Content warning: Anti-transgender language
The California College Republicans, or CCR, released its 2018 platform this month, outlining its stance on a number of hot-button issues including free speech at universities, college tuition and diversity training programs.
The release of the platform has prompted pushback from multiple campus organizations and community members. CCR is a statewide organization with representation at many college campuses — Berkeley College Republicans, or BCR, is its chapter at UC Berkeley.
BCR External Vice President Bradley Devlin said in an email that the CCR platform is in line with “prevailing ideologies within the Republican Party.”
CCR spokesperson and member of the National Association of Parliamentarians Kimo Gandall emphasized, among several platform focuses, the group’s opposition to the funding of “ethnic programs” that are limited to particular minority groups at campuses such as UC Berkeley. He said these programs exclude white students, making the programs discriminatory. Gandall added that diversity must form naturally and should not be coerced by government-funded programs.
Gandall said university-mandated diversity training programs are also “squashing conservative ideology” and promoting the demonization of conservative ideas. CCR insists that universities refrain from mandatory diversity training programs, referring to them as “pure indoctrination sessions.”
ASUC Senator Amir Wright said the very diversity programs CCR condemns are necessary for students to feel a sense of belonging on campus. Wright said resource centers — such as those for Black communities — provide places where people from those groups can be their “authentic selves.”
“If I didn’t have the Black community on campus, I wouldn’t have anywhere to go,” Wright said. “We need the support of the community to succeed here.”
Wright said he hopes that BCR is more accepting and open when addressing issues regarding diversity and inclusion than CCR is in its platform.
The platform also states that CCR condemns funding “transgenderism,” referring to it as a mental illness and to members of the community as a “degenerate” class. Gandall said any services for transgender students should not be financially supported by universities and must be privately funded. He said that although he views gender reassignment operations as “unnatural” and “unhealthy,” those seeking these services should be allowed to receive them as long as they are not funded by taxpayers.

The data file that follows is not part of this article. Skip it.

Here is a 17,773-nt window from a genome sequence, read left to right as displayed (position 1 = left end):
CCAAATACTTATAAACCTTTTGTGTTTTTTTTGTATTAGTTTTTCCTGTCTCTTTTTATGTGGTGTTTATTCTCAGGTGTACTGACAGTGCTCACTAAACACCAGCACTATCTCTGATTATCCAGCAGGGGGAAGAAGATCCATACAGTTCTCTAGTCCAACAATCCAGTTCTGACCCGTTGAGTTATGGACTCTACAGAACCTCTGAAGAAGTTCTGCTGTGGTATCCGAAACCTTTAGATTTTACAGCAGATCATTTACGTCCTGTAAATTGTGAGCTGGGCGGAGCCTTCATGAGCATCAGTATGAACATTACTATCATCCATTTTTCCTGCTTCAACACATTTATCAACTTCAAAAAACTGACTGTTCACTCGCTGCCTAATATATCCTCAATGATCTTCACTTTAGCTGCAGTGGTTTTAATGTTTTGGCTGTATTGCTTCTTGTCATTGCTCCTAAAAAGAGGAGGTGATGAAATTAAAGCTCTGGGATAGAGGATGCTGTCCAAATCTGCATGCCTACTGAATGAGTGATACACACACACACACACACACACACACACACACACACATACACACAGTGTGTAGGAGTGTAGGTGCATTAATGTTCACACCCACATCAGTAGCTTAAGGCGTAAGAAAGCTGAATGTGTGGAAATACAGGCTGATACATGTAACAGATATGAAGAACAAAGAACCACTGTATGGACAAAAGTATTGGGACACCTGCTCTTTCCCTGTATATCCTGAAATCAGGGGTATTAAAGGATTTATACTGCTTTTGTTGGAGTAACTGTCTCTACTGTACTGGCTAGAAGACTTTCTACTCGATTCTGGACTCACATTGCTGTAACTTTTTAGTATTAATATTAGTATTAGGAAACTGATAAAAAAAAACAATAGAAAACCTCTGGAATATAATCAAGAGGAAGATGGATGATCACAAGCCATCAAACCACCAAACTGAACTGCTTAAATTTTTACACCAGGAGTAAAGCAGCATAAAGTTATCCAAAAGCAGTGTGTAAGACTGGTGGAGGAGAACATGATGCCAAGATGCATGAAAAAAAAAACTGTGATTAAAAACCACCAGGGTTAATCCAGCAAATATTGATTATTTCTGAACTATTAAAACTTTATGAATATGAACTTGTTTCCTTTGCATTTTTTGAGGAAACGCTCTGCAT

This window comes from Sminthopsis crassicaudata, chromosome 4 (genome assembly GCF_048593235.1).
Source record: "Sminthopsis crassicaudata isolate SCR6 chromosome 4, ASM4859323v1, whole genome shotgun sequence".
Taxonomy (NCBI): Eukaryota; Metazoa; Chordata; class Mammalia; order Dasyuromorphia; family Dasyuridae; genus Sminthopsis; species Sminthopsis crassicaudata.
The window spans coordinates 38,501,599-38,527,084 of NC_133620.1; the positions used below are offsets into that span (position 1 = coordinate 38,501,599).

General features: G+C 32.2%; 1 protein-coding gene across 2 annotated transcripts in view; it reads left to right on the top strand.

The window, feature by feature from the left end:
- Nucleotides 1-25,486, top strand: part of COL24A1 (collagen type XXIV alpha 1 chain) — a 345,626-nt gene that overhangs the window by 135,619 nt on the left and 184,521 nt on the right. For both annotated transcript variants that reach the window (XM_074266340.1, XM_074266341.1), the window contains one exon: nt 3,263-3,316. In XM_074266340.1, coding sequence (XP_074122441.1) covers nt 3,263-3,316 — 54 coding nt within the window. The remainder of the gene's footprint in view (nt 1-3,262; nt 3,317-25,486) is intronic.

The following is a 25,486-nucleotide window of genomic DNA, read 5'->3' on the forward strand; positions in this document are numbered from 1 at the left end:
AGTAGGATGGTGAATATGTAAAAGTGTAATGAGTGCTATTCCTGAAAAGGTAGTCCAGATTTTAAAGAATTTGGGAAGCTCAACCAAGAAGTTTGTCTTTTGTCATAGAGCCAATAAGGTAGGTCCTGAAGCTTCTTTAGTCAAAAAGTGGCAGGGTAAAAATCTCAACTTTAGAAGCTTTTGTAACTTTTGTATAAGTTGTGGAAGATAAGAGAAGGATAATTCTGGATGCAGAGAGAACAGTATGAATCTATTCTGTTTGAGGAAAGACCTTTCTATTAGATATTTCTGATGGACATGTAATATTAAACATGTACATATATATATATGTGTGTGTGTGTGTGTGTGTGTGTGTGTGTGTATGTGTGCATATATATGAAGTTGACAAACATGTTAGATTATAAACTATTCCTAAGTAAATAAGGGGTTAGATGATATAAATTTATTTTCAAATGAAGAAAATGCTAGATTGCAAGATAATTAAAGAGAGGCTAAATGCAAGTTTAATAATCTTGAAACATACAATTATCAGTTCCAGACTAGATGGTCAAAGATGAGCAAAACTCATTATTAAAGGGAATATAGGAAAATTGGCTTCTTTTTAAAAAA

Regarding college tuition, CCR said in the platform that it strongly opposes proposals for tuition-free public college and subsidized student loans, as it runs counter to the organization’s principles of individual liberty and minimal control by central government.
Devlin said that in contrast to CCR, BCR focuses particularly on issues related to free speech. He said BCR encourages students to come and engage in weekly meetings, inviting groups such as the Cal Berkeley Democrats to participate in open debates.
In the platform, CCR references conservative author Ben Shapiro’s visit to UC Berkeley in September 2017. CCR said the campus forced BCR to pay $600,000 for Shapiro’s security bill in an attempt to “squelch our free speech.”
But the University of California and UC Berkeley paid the $600,000 security fee — not BCR. Sandra Messick, spokesperson for the UC Berkeley Division of Equity and Inclusion, said no student group has been asked to pay for security costs, which fall under the campus’s responsibilities.
“The University of California, Berkeley will maintain, as it always has, an unwavering commitment to free speech, as well as the right and ability of our student organizations to bring speakers of their choice to campus,” Messick said.
With midterm elections approaching, Devlin said CCR’s platform conveys the party’s goals for both the upcoming elections and the coming academic year. He added that BCR will back Republicans and their policies in the Bay Area to improve “our terribly mismanaged state.”
“BCR will continue to spearhead the national fight for free speech and against academic bias,” Devlin said.